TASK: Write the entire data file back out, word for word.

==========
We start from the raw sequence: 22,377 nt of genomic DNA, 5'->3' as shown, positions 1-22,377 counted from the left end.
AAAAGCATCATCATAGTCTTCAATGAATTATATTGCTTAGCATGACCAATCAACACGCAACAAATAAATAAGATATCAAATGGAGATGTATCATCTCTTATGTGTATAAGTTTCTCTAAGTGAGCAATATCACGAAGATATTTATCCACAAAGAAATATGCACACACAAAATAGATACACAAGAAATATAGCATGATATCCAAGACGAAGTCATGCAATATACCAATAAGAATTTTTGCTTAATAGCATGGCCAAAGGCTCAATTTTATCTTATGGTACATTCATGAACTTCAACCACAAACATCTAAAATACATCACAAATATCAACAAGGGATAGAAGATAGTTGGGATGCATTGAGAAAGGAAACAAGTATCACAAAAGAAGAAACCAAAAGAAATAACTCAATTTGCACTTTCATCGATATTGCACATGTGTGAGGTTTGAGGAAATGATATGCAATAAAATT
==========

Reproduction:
We start from the raw sequence: 22,377 nt of genomic DNA, 5'->3' as shown, positions 1-22,377 counted from the left end.
AAAAGCATCATCATAGTCTTCAATGAATTATATTGCTTAGCATGACCAATCAACACGCAACAAATAAATAAGATATCAAATGGAGATGTATCATCTCTTATGTGTATAAGTTTCTCTAAGTGAGCAATATCACGAAGATATTTATCCACAAAGAAATATGCACACACAAAATAGATACACAAGAAATATAGCATGATATCCAAGACGAAGTCATGCAATATACCAATAAGAATTTTTGCTTAATAGCATGGCCAAAGGCTCAATTTTATCTTATGGTACATTCATGAACTTCAACCACAAACATCTAAAATACATCACAAATATCAACAAGGGATAGAAGATAGTTGGGATGCATTGAGAAAGGAAACAAGTATCACAAAAGAAGAAACCAAAAGAAATAACTCAATTTGCACTTTCATCGATATTGCACATGTGTGAGGTTTGAGGAAATGATATGCAATAAAATT